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Thailand reverses ban on weed killer linked to cancer

Thailand reverses ban on weed killer linked to cancer

Containers of pesticide and weed killer containing paraquat and glyphosate on sale at a gardening shop in Bangkok. (Photo: AFP/Romeo Gacad)

BANGKOK: Thailand reversed a decision on Wednesday (Nov 27) to ban a controversial weedkiller and extended the permitted use of two other pesticides for six months, following pushback from its multi-billion dollar agriculture industry.

Glyphosate - a weed killer better known by its trade name Roundup - is a lightning rod for controversy, as more than 42,700 lawsuits pile up in the US with plaintiffs alleging that it caused diseases including terminal cancers.

But it remains popular among farmers in Thailand - one of the world's leading rice and sugar producers - who are among the heaviest users of pesticides in a sector that employs 40 per cent of the population.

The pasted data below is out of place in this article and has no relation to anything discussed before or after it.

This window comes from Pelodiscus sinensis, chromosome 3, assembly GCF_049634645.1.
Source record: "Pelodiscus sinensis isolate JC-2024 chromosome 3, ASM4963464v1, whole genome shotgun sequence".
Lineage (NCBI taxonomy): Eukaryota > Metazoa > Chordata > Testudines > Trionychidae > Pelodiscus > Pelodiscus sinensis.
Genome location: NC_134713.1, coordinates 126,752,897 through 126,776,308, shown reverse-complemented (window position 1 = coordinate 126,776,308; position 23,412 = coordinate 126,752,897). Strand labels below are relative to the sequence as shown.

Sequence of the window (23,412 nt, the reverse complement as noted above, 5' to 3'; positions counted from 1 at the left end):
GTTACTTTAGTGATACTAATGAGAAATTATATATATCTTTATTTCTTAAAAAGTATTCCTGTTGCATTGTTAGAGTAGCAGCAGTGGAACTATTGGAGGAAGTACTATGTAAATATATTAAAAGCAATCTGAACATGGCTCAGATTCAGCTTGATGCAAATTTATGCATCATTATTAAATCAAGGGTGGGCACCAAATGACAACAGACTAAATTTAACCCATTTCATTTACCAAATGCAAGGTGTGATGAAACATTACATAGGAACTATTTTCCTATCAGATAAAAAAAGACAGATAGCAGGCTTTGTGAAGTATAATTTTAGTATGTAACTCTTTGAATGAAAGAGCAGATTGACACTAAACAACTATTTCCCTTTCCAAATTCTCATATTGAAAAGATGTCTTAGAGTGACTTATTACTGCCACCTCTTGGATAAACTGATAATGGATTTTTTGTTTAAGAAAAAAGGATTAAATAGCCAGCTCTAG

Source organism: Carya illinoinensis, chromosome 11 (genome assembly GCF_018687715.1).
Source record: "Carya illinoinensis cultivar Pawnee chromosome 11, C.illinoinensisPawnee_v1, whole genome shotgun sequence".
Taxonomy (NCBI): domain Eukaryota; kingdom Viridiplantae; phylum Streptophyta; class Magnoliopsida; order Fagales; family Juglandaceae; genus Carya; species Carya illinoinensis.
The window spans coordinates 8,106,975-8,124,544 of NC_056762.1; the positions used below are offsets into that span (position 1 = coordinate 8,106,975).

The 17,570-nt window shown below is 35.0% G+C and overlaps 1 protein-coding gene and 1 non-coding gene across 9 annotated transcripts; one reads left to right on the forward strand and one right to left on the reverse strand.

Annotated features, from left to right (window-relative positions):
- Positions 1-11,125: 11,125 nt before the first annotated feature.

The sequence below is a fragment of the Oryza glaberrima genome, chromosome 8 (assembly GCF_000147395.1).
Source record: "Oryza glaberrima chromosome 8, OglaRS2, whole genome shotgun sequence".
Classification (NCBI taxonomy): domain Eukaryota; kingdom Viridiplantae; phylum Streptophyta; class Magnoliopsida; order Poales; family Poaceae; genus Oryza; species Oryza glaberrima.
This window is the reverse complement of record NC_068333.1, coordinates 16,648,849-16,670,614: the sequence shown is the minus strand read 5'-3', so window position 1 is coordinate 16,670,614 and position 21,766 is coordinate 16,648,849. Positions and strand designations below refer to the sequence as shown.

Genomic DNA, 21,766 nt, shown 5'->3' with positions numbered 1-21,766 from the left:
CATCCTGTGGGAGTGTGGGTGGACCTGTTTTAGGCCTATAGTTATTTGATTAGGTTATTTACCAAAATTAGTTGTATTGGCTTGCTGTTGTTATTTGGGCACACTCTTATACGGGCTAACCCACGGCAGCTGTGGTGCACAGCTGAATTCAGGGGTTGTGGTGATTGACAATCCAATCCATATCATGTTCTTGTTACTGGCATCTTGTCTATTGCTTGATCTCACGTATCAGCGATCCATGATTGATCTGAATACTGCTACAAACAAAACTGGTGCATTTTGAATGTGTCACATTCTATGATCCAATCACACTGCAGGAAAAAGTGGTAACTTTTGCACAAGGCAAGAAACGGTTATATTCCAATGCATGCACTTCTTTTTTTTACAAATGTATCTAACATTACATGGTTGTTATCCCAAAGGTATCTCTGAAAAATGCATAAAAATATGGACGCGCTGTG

Studies have linked glyphosate, paraquat and chlorpyrifos to a variety of illnesses, and the kingdom last month decided the trio would be prohibited from its crops by Dec 1.

But Thailand's National Hazardous Substances Committee ruled Wednesday that the continued "limited" use of glyphosate would be permitted, said Industry Minister Suriya Juangroongruangkit, without elaborating.

The committee's decision, which was "unanimous", also allows farmers to continue using the two other pesticides until June 1, 2020, he added.

Paraquat, a herbicide which the US Centers for Disease Control calls "highly poisonous", has been banned in the European Union since 2009, while studies have linked chlorpyrifos to developmental delays in children.

Manufacturer Monsanto - a subsidiary of German chemical giant Bayer - could be on the hook for billions of dollars, though its chief executive has insisted "leading regulatory agencies worldwide are convinced that glyphosate-based products are safe".

The weedkiller remains popular among agricultural workers for its effectiveness and its low cost, and is still widely used in the US.

The US Department of Agriculture had written letters to Thailand asking to delay the ban, saying that it could disrupt soybean and wheat imports to the kingdom.

Suriya of the Industry Ministry said those impacts on Thailand's agro-animal businesses had been overlooked when the ministry originally banned glyphosate in October.

Biothai, a foundation advocating for the ban, called Wednesday's decision "disappointing", adding that a six-month extension for the use of the other two chemicals "could affect the health of farmers, consumers and children".

Source: AFP/ec


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